However, projected wind gusts of 48 km/h could wreak havoc with the passing and kicking games.
Juno Award-winning Arkells headline the Grey Cup halftime show. It’s a homecoming of sorts for the band, which was formed here.
The Lumineers will also perform at halftime.
In 2019, Winnipeg native Andrew Harris earned Grey Cup MVP and top Canadian honours after rushing for 134 yards and a TD while adding five catches for 35 yards and a touchdown.
Harris could again be a prominent figure for Winnipeg.
The veteran running back ran for 136 yards and a TD in Winnipeg’s 21-17 West Division final win over the Saskatchewan Roughriders. It was his first game since Oct. 15 due to a knee injury.
Harris was limited to nine games this season but was still Winnipeg’s top rusher (623 yards, 5.4-yard average, three touchdowns). Brady Oliveira (94 carries, 429 yards, two TDs) and Johnny Augustine (40 carries, 285 yards) both contributed to the Bombers’ second-ranked ground game (119.7 yards, 5.3-yard average) that also scored a league-high 14 rushing TDs.
Hamilton counters with the CFL’s top run defence, allowing just 79.6 yards per game. But the unit will be minus all-star tackle Ted Laurent, who required surgery for appendicitis.
The six-foot-one 299-pound Laurent is a two-time CFL all-star, five-time divisional selection and a fixture on the interior of Hamilton’s defensive front. He’s also one of the CFL’s toughest defensive linemen against the run.
The difficult task of replacing Laurent goes to American Lee Autry II. While bigger than Laurent (six foot two 305 pounds), he has made just two starts in four career CFL games.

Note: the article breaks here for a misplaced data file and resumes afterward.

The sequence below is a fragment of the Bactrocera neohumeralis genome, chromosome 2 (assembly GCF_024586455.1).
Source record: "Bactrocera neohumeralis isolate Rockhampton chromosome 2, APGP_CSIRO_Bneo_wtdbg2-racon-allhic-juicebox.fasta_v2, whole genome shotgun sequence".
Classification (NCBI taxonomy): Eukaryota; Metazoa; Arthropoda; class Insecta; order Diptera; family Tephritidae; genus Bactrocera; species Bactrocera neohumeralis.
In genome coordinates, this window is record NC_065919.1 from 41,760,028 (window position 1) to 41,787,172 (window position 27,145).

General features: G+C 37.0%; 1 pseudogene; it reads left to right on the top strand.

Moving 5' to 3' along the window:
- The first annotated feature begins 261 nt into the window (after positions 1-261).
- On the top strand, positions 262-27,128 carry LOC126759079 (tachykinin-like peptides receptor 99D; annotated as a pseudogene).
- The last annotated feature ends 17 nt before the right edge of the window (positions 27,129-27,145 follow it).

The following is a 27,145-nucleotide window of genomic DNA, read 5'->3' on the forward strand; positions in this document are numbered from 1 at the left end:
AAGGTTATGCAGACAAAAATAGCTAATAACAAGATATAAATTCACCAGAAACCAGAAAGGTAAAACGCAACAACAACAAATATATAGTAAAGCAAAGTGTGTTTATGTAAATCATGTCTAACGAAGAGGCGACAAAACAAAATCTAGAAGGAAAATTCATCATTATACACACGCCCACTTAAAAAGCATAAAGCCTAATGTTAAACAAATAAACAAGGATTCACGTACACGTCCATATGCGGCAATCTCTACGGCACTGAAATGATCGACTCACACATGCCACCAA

Laurent’s absence also forces Hamilton to shift safety Tunde Adeleke to halfback and move backup Stavros Katsantonis to Adeleke’s spot. The Ticats made the same move for the East Division semifinal when veteran American halfback Ciante Evans couldn’t play.
Katsantonis had two tackles and an interception in Hamilton’s 23-12 semifinal win over the Montreal Alouettes.
Collaros posted league highs in TD passes (20) and efficiency rating (111). He leads a potent Winnipeg side that led the CFL in offensive points scored (322), offensive TDs (35), average gain per pass (8.4 yards) and passing efficiency (101.5).
And since being dealt to Winnipeg late in 2019, Collaros is 16-2 overall as the starter.
But the key is Winnipeg’s offensive line, anchored by towering tackles Bryant and Jermarcus Hardrick. The Bombers ran more than any other team on first down (52 per cent of the time) and averaged 5.54 yards per attempt.
When Laurent is in Hamilton’s lineup, he often requires a double-team. His absence could make it even more enticing for Winnipeg to try to establish an inside run game, which would not only control the clock but also keep the ball away from Hamilton’s offence, which will be guided by quarterback Dane Evans.
This report by The Canadian Press was first published Dec. 11, 2021.
Dan Ralph, The Canadian Pressinsauga's Editorial Standards and Policies advertising